Signature Generation
• Use most frequent byte sequences across
flows as the signature
• Naïve techniques fail at byte insertion,
deletion, reordering
• Content-based payload partitioning (COPP)
– Partition if Rabin fingerprint of a sliding window
matches breakmark = content blocks
– Configurable parameters: window size, breakmark
– Analyze which content blocks appear most
frequently and what is the smallest set of those that
covers most/all samples in suspicious flow pool
How Well Does it Work?
• Tested on traces of HTTP traffic interlaced with
known worms
• For large block sizes and large coverage of
suspicious flow pool (90-95%) Autograph
performs very well
– Small false positives and false negatives
Distributed Autograph
• Would detect more scanners
• Would produce more data for suspicious flow
– Reduce false positives and false negatives
Automatic Signatures (approach 2)
• Detect content prevalence
– Some content may vary but some portion of worm
remains invariant
• Detect address dispersion
– Same content will be sent from many hosts to many
• Challenge: how to detect these efficiently (low
cost = fast operation)
S.Singh, C. Estan, G. Varghese and S. Savage “Automated Worm Fingerprinting,”
OSDI 2004
Content Prevalence Detection
• Hash content + port + proto and use this as key
to a table where counters are kept
– Content hash is calculated over overlapping blocks
of fixed size
– Use Rabin fingerprint as hash function
– Autograph calculates Rabin fingerprint over
variable-length blocks that are non-overlapping
– Rabin fingerprint is a hash function that is efficient
to recalculate if a portion of the input changes
Address Dispersion Detection
• Remembering sources and destinations for
each content would require too much memory
• Scaled bitmap:
– Sample down input space, e.g., hash into values 063 but only remember those values that hash into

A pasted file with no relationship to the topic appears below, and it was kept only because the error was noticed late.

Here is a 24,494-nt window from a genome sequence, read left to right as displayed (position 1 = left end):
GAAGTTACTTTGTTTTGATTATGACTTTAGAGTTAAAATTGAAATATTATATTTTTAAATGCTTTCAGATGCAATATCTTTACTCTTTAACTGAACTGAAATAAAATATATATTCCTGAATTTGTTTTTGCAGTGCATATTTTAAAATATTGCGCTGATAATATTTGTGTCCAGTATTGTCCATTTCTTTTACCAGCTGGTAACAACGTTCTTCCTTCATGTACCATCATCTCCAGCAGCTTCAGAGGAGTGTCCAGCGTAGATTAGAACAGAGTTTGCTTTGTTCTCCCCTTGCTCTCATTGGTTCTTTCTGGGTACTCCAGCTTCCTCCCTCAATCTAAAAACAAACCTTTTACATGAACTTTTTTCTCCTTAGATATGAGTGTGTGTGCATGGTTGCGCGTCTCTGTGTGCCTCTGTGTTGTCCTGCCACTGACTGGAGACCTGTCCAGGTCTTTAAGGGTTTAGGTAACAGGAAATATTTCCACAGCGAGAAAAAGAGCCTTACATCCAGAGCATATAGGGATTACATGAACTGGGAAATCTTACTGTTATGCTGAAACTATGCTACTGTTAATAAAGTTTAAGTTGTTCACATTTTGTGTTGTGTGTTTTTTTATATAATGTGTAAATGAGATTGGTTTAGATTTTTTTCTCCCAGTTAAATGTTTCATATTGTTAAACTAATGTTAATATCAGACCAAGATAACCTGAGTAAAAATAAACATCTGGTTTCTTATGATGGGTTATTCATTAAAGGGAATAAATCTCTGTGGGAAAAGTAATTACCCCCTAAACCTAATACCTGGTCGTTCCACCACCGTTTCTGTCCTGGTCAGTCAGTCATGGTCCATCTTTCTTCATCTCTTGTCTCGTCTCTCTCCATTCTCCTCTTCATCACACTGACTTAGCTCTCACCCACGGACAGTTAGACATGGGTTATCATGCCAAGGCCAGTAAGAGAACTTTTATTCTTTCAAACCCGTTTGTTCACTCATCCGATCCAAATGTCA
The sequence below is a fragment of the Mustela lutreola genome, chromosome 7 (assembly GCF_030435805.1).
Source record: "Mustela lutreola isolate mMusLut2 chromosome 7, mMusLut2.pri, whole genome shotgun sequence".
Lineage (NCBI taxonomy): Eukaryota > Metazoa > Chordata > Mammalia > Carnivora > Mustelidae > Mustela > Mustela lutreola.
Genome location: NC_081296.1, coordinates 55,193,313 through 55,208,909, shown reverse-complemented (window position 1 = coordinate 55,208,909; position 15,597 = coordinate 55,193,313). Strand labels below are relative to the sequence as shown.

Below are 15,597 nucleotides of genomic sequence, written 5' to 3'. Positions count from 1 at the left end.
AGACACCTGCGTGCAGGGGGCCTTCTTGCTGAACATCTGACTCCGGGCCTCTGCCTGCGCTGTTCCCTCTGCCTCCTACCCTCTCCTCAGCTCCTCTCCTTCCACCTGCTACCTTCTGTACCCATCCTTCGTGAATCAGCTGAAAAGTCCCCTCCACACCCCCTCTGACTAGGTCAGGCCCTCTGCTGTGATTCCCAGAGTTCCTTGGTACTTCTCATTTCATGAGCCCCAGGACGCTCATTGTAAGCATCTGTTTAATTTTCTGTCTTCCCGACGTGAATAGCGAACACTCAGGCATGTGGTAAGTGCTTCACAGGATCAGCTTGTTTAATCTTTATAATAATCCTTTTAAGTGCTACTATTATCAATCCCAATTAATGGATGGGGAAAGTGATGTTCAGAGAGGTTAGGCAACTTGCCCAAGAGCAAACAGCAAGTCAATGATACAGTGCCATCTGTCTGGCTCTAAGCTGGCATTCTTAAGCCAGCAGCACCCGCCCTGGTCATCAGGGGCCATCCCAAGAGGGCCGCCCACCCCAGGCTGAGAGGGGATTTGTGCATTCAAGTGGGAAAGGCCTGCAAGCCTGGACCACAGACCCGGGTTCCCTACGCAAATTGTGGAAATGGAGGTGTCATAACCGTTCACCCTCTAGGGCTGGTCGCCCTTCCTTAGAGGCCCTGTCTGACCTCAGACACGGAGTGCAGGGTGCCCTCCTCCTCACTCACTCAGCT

– Set the bit for the output value (out of 32 bits)
– Increase sampling-down factor each time bitmap is
full = constant space, flexible counting
How Well Does This Work?
• Implemented and deployed at UCSD network
How Well Does This Work?
• Some false positives
– Spam, common HTTP protocol headers .. (easily
– Popular BitTorrent files (not easily whitelisted)
• No false negatives
– Detected each worm outbreak reported in news
– Cross-checked with Snort’s signature detection
Polymorphic Worm Signatures
• Insight: multiple invariant substrings must be
present in all variants of the worm for the
exploit to work
– Protocol framing (force the vulnerable code down
the path where the vulnerability exists)
– Return address
• Substrings not enough = too short
• Signature: multiple disjoint byte strings
– Conjunction of byte strings
– Token subsequences (must appear in order)
– Bayes-scored substrings (score + threshold)
J. Newsome, B. Karp and D. Song, “Polygraph:
Automatically Generating Signatures for Polymorphic Worms,”
IEEE Security and Privacy Symposium, 2005
Worm Code Structure
• Invariant bytes: any change makes the worm
• Wildcard bytes: any change has no effect
• Code bytes: Can be changed using some
polymorphic technique and worm will still
– E.g., encryption
Polygraph Architecture
• All traffic is seen, some is identified as part of
suspicious flows and sent to suspicious traffic
– May contain some good traffic
– May contain multiple worms
• Rest of traffic is sent to good traffic pool
• Algorithm makes a single pass over pools and
generates signatures
Signature Detection
• Extract tokens (variable length) that occur in at
least K samples
– Conjuction signature is this set of tokens
– To find token-subsequence signatures samples in
the pool are aligned in different ways (shifted left or
right) so that the maximum-length subsequences
are identified
– Contiguous tokens are preferred
– For Bayes signatures for each token a probability is
computed that it is contained by a good or a
suspicious flow – use this as a score
– Set high value of threshold to avoid false positives
How Well Does This Work?
• Legitimate traffic traces: HTTP and DNS
– Good traffic pool
– Some of this traffic mixed with worm traffic to
model imperfect separation
• Worm traffic: Ideally-polymorphic worms
generated from 3 known exploits
• Various tests conducted
How Well Does This Work?
• When compared with single signature (longest
substring) detection, all proposed signatures
result in lower false positive rates
– False negative rate is always zero if the suspicious
pool has at least three samples
• If some good traffic ends up in suspicious pool
– False negative rate is still low
– False positive rate is low until noise gets too big